Governor of the Central Bank of Nigeria (CBN), Mr Godwin Emefiele, stated yesterday during the bi-monthly Monetary Policy Committee (MPC) meeting in Abuja, that any move to float the naira is tantamount to a disaster for the economy.
Emefiele’s comment came as an indirect response to People Democratic Party’s Presidential aspirant, Mr Atiku Abubakar, who, last week, criticised the CBN’s policies under the current CBN Governor.
Recall that Atiku had also threatened to sack the man if he eventually wins the February 2019 presidential election.
Meanwhile, in his reaction, Mr Emefiele said that Monetary Policy Committee members reviewed Mr Atiku’s plan before concluding that it would be a bad move.
“Normally, the Central Bank as an independent institution is apolitical but it is also important that at the MPC meeting today we asked ourselves if there is any merit in it to begin to say that we should look at free-floating the currency or that we should allow free import of goods that we have restricted. The MPC came to a conclusion that this was a wrong premise.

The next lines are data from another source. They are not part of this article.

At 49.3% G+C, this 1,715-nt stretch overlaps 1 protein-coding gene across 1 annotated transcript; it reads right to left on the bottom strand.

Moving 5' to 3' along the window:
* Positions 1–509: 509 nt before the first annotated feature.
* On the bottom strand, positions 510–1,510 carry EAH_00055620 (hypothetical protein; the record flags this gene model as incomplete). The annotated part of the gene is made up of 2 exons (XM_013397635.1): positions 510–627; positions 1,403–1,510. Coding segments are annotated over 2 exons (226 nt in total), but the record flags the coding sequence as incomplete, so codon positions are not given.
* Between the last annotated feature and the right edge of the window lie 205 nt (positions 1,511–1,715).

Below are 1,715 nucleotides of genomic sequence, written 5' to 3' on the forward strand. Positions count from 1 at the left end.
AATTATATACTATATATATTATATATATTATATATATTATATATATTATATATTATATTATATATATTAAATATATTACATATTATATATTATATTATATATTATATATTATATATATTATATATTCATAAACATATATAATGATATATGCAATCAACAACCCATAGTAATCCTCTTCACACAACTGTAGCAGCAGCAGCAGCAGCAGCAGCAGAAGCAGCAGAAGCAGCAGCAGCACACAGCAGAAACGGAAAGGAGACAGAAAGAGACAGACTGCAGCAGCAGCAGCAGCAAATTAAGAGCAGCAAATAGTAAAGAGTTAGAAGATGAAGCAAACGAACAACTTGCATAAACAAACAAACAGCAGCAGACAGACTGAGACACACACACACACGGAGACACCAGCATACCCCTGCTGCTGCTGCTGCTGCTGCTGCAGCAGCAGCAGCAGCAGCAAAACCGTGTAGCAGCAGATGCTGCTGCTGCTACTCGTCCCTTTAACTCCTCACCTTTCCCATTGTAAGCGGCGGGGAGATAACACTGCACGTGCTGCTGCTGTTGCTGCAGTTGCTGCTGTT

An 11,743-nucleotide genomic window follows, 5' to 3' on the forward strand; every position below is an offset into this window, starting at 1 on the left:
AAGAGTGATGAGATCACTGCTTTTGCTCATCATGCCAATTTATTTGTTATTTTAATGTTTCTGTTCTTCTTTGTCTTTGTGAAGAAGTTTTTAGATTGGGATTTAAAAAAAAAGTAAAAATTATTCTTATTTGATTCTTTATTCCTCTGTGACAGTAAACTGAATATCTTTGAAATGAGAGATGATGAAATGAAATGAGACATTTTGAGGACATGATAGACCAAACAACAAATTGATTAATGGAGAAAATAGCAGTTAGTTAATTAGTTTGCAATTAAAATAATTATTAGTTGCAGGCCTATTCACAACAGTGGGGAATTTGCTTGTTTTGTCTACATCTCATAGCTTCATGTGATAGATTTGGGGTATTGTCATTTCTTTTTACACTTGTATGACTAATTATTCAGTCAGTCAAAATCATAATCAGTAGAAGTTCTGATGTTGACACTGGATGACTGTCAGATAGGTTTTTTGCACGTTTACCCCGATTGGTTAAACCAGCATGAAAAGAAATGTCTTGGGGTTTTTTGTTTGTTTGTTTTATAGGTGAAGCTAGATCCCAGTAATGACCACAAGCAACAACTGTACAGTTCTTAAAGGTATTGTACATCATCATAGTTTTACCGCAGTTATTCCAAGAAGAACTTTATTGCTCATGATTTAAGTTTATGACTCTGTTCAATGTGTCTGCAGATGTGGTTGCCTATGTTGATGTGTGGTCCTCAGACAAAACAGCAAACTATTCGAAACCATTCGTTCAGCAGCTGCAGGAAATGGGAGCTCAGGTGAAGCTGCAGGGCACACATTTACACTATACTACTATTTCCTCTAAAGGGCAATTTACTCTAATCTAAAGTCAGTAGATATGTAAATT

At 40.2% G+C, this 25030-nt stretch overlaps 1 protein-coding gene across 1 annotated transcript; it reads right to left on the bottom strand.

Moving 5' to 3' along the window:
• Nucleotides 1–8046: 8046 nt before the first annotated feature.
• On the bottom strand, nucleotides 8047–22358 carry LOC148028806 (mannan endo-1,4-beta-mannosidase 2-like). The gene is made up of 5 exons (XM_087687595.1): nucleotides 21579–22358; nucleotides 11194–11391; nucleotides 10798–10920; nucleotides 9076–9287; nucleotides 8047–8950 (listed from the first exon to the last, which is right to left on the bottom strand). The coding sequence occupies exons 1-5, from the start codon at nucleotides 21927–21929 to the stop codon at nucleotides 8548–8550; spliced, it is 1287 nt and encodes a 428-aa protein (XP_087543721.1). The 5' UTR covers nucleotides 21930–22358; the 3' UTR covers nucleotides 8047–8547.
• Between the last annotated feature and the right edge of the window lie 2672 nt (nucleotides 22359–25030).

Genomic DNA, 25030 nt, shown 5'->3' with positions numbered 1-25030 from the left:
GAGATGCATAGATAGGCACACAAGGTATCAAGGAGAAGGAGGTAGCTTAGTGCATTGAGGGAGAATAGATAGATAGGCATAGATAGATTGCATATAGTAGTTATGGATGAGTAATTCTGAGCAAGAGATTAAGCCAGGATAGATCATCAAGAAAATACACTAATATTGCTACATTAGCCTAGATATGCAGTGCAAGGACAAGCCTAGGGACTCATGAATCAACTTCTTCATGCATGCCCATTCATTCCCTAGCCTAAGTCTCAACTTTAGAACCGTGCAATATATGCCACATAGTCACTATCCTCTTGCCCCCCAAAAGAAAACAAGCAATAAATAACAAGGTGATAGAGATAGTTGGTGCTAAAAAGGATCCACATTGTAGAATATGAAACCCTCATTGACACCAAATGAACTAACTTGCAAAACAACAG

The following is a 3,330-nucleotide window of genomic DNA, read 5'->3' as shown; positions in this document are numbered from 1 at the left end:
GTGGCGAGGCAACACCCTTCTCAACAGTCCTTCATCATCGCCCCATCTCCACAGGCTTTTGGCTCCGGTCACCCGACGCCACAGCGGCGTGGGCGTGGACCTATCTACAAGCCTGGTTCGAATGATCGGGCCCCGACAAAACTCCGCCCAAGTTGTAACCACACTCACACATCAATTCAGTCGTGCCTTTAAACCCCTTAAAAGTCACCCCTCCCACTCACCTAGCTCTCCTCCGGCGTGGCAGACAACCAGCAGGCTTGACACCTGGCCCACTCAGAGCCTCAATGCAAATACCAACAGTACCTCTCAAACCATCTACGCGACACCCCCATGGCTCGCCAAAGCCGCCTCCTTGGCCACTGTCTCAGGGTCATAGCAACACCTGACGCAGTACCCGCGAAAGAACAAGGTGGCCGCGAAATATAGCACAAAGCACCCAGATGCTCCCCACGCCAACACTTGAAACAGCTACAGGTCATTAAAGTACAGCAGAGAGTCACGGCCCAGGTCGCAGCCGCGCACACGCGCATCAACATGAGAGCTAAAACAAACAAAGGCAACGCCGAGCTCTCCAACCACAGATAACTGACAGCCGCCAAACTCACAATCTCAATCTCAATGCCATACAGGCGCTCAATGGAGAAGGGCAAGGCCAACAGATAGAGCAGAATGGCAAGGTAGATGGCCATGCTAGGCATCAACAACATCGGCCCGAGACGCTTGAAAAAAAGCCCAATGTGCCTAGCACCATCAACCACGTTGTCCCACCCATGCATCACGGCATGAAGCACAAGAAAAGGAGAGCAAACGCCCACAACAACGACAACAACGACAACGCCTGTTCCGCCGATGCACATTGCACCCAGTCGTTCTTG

“We cannot be talking about allowing import of items that can be produced in the country today, exporting jobs from Nigeria to foreign countries, and we say we have the interest of Nigeria at heart? We don’t agree with anybody. It is a wrong premise to say that you will allow imports to just flood the country just because you want to please anybody. It is not in our interest.”
Speaking further, the CBN boss argued if the exchange rate becomes free float, it would result in the following negative implications:
- It will result in capital flight from the country.
- Lead to a massive depreciation/devaluation of the naira.
- Cause a currency crisis in Nigeria.
The CBN Governor then went further to state that the apex bank is getting even more aggressive in its bid to curtail the importation of goods into the country.
And still in a subtle reaction to Mr Atiku’s criticism, Emefiele stated that he has done well as CBN’s Governor. He backed this up by citing the construction of Dangote Refinery, which he implied might never have happened if not for the policy direction taken by the CBN on importation. And as the refinery nears completion, Emefiele is hopeful that Nigeria will end the importation of fertiliser soon.